I just finished a book I had been meaning to read for a long time: Richard Wrangham’s Catching Fire: How Cooking Made Us Human. For anyone involved in studying food, this catchy title is irresistible. Cooking made us human? That validates our entire field of interest! This is particularly attractive because the preoccupation with food, even at a professional, scholarly level, is often considered at best to be a nice hobby, at worst a vain, superficial interest for a frivolous topic. As if the study of food was limited to the private appreciation of decadent luxuries such as white truffle or expensive wines. As if the study of food was not dealing with an absolute essential, with something that structures our entire lives from social relationships and physical surroundings to our time. Continue reading →
Alan Alexander Milne (1882-1956) is mostly remembered today because of a children’s book. He created Winnie-the-Pooh, the loveable bumbling teddy bear and his friends, putting his little son Christopher Robin as a character into the stories. But Milne wrote many more things – plays, poems, novels and newspaper columns. Continue reading →
Oscar Wilde (1854-1900), the Irish playwright, novelist, essayist and poet, enjoyed the good life. He subscribed to the philosophy of aestheticism, of art for art’s sake and for providing refined sensuous pleasures. Living in London, he moved in fashionable social and cultural circles, and this is the world that is reflected in much of his writing, where characters meet in drawing rooms and at garden parties, and amuse themselves with witty banter and, again and again, food and drink. The humour of their dialogue is proof of Wilde’s great talent for wit – he was exceptionally talented at distilling sharp observations about people and about life into brilliant one-liners. His twitter account would have been legendary.
Paul Schmidt (1934-1999) was a US American professor of literature and translator of mainly Russian and German authors (Chekhov, Brecht…). He also wrote poems, plays and essays himself.
The above quote was taken from his essay “A Winter’s Feast”, published in Parnassus – Poetry in Review in 1990. The essay reflects on a passage from Russian author Alexander Pushkin’s novel Eugene Onegin, which was entirely written in verse. Continue reading →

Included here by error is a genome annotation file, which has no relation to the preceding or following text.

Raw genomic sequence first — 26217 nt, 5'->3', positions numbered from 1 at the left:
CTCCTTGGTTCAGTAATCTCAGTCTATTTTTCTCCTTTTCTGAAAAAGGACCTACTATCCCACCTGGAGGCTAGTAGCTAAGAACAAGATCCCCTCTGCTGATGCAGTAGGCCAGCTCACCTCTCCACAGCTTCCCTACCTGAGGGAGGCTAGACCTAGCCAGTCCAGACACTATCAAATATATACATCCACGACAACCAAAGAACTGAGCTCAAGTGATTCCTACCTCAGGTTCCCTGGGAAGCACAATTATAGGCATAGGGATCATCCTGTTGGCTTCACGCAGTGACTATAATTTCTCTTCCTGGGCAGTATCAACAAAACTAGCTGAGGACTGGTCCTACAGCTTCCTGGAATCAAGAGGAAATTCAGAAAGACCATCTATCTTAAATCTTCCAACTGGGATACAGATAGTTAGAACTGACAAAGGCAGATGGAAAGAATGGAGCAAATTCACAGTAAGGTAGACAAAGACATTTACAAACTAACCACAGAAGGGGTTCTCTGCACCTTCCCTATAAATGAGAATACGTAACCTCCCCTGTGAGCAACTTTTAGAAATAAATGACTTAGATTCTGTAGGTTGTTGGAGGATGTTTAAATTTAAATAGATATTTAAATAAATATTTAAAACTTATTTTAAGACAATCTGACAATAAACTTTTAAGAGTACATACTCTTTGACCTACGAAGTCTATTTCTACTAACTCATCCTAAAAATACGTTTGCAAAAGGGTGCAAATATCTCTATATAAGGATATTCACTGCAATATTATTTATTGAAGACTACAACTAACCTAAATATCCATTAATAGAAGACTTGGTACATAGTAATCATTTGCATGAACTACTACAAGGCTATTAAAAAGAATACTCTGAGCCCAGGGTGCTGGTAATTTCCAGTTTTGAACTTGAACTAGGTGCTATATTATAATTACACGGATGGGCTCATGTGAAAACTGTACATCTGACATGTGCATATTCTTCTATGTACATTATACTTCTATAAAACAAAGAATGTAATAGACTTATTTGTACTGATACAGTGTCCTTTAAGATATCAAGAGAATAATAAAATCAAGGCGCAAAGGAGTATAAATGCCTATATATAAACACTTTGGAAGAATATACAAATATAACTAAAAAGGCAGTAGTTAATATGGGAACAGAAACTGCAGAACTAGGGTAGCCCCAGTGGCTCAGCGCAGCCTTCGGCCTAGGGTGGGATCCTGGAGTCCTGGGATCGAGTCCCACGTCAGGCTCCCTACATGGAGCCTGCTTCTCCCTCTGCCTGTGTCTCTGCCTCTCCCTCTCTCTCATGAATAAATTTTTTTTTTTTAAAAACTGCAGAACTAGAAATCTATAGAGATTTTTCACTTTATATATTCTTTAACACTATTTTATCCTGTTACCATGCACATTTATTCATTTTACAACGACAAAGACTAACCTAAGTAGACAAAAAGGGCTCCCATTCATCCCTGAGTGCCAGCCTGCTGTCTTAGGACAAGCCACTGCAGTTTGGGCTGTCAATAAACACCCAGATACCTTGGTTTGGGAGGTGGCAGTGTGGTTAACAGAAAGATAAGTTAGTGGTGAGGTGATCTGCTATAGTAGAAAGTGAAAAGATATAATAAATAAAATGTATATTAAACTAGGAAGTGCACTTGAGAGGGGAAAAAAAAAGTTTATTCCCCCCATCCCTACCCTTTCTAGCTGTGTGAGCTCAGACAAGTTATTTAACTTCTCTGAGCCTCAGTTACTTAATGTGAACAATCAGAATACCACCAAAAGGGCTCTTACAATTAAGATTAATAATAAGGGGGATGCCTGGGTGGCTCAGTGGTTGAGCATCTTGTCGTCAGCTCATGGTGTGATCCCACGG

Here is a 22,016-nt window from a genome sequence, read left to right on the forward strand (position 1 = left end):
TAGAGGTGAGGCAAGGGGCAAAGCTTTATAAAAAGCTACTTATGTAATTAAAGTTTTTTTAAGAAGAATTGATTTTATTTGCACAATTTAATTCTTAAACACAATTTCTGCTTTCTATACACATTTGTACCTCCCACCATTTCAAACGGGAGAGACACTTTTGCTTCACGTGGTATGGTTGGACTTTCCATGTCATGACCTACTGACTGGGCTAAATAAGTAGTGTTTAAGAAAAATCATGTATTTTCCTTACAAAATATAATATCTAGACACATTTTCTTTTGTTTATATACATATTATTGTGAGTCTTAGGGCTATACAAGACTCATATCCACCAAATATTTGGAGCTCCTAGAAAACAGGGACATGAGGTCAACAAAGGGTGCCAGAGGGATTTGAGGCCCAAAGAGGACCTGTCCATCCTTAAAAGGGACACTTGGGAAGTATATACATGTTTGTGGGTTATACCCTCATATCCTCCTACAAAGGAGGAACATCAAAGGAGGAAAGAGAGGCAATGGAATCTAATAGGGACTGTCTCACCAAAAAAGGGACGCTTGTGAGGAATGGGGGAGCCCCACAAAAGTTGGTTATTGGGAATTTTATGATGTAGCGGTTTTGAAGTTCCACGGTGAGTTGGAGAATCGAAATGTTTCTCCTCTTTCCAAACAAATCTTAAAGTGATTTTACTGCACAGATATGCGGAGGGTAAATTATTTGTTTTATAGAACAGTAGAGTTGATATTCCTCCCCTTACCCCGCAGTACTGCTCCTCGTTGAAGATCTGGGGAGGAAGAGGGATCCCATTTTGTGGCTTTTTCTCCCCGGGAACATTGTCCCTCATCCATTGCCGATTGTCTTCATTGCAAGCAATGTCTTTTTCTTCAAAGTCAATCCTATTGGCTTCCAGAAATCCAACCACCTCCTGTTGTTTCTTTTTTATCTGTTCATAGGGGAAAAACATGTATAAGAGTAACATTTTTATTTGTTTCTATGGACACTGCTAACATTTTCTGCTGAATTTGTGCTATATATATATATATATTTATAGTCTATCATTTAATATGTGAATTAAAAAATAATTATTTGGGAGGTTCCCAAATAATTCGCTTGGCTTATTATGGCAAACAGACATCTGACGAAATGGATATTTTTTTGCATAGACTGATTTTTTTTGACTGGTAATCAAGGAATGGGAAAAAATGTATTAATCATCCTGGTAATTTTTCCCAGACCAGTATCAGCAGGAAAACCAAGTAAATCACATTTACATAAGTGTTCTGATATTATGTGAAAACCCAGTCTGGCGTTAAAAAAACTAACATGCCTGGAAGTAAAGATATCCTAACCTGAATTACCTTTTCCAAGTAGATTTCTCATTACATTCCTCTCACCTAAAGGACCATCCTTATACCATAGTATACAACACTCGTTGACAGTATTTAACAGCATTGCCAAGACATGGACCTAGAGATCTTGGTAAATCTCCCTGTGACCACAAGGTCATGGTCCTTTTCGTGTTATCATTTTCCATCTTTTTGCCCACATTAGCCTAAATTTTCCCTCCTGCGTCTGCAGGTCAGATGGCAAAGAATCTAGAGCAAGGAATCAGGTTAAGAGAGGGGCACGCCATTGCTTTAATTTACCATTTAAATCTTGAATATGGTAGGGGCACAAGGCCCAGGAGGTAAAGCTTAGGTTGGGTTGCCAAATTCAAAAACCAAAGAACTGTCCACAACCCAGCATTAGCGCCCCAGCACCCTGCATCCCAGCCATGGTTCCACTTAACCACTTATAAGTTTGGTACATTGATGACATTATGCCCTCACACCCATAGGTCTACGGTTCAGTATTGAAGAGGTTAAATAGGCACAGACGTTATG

Seamus Heaney (1939-2013) was an Irish poet, playwright, translator and lecturer. He won the 1995 Nobel Prize for Literature and many other awards besides, honouring his prolific work “of lyrical beauty and ethical depth, which exalt everyday miracles and the living past.”
Born and raised in Northern Ireland, the topic of the struggle for civil rights and the sectarian violence in the region often shone through his poems. But he sought to reflect the private and apolitical side of it, describing the lives and voices of the people who lived and died in those troubled times.
His poetry was also evocative of his natural surroundings, of the bogs and seasides and not least the local food and foodways. He wrote of picking blackberries, peeling potatoes and eating oysters, “my palate hung with starlight”. The above quote is taken from his poem “Oysters”. It is a mark of his eye for the lyrical details of everyday life that he not only celebrates the food, “philandering sigh of the ocean”, but also the gift of friendship.
Gilbert Keith Chesterton (1874 – 1936) was an English journalist, writer and critic. He is now best known for his books around the fictional priest-detective Father Brown, but he was a prolific writer on many topics, publishing around 80 books and 4000 essays. He was fond of using humour in his writing, though they often dealt with serious topics such as politics, economics, philosophy and theology. This quote is taken from his essay “Cheese”, from the collection Alarms and Discursions (1910). The essay starts light-heartedly and even nonsensically, bemoaning the “neglect of cheese in European Literature”, but turns into a reflection about civilisation and modern society, and the value of diversity within them. “Good” civilisations are “varying and yielding, because they are alive,” he writes. Like good cheese.
Gertrude Stein (1874-1946) was an American poet, writer and art collector. Her work is largely experimental and part of the modernist literature and Cubist art scene around her. With her life partner Alice B. Toklas, she hosted regular salons in Paris where she lived for nearly fifty years. Guests included Pablo Picasso, Ernest Hemingway, F. Scott Fitzgerald, Sinclair Lewis, Ezra Pound, and Henri Matisse. Alice was an accomplished cook and gardener, and they enjoyed eating and drinking well. Gertrude Stein often wrote in stream-of-consciousness style, and her writing tends to loop around repetitions of words and phrases. That makes it harder to read on the page but when read out loud, the writing shows a rhythm and cadence that often reminds me of chants and oral literature like epic ballads, and it becomes much more understandable. She also has a sense of humour that keeps shining through, reminding us to not to take the solemn business of life and literature all that seriously.